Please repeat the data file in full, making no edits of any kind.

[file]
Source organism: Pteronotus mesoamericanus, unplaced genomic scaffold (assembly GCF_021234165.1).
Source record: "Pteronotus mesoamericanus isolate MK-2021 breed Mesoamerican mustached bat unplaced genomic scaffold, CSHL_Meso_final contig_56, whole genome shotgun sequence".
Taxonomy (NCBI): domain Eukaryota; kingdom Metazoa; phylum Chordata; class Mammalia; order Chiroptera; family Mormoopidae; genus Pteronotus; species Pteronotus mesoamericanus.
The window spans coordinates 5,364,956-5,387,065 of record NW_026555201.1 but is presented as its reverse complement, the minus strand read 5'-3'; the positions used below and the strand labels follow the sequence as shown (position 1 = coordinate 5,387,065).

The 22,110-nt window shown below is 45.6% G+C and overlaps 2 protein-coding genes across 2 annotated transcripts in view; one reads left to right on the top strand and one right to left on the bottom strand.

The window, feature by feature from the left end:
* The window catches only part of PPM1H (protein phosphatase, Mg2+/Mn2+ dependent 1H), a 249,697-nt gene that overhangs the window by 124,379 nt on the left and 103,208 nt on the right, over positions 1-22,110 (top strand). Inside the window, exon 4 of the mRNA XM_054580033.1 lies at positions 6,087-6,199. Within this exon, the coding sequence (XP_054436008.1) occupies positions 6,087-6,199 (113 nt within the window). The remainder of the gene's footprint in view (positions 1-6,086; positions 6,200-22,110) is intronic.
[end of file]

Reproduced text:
Source organism: Pteronotus mesoamericanus, unplaced genomic scaffold (assembly GCF_021234165.1).
Source record: "Pteronotus mesoamericanus isolate MK-2021 breed Mesoamerican mustached bat unplaced genomic scaffold, CSHL_Meso_final contig_56, whole genome shotgun sequence".
Taxonomy (NCBI): domain Eukaryota; kingdom Metazoa; phylum Chordata; class Mammalia; order Chiroptera; family Mormoopidae; genus Pteronotus; species Pteronotus mesoamericanus.
The window spans coordinates 5,364,956-5,387,065 of record NW_026555201.1 but is presented as its reverse complement, the minus strand read 5'-3'; the positions used below and the strand labels follow the sequence as shown (position 1 = coordinate 5,387,065).

The 22,110-nt window shown below is 45.6% G+C and overlaps 2 protein-coding genes across 2 annotated transcripts in view; one reads left to right on the top strand and one right to left on the bottom strand.

The window, feature by feature from the left end:
* The window catches only part of PPM1H (protein phosphatase, Mg2+/Mn2+ dependent 1H), a 249,697-nt gene that overhangs the window by 124,379 nt on the left and 103,208 nt on the right, over positions 1-22,110 (top strand). Inside the window, exon 4 of the mRNA XM_054580033.1 lies at positions 6,087-6,199. Within this exon, the coding sequence (XP_054436008.1) occupies positions 6,087-6,199 (113 nt within the window). The remainder of the gene's footprint in view (positions 1-6,086; positions 6,200-22,110) is intronic.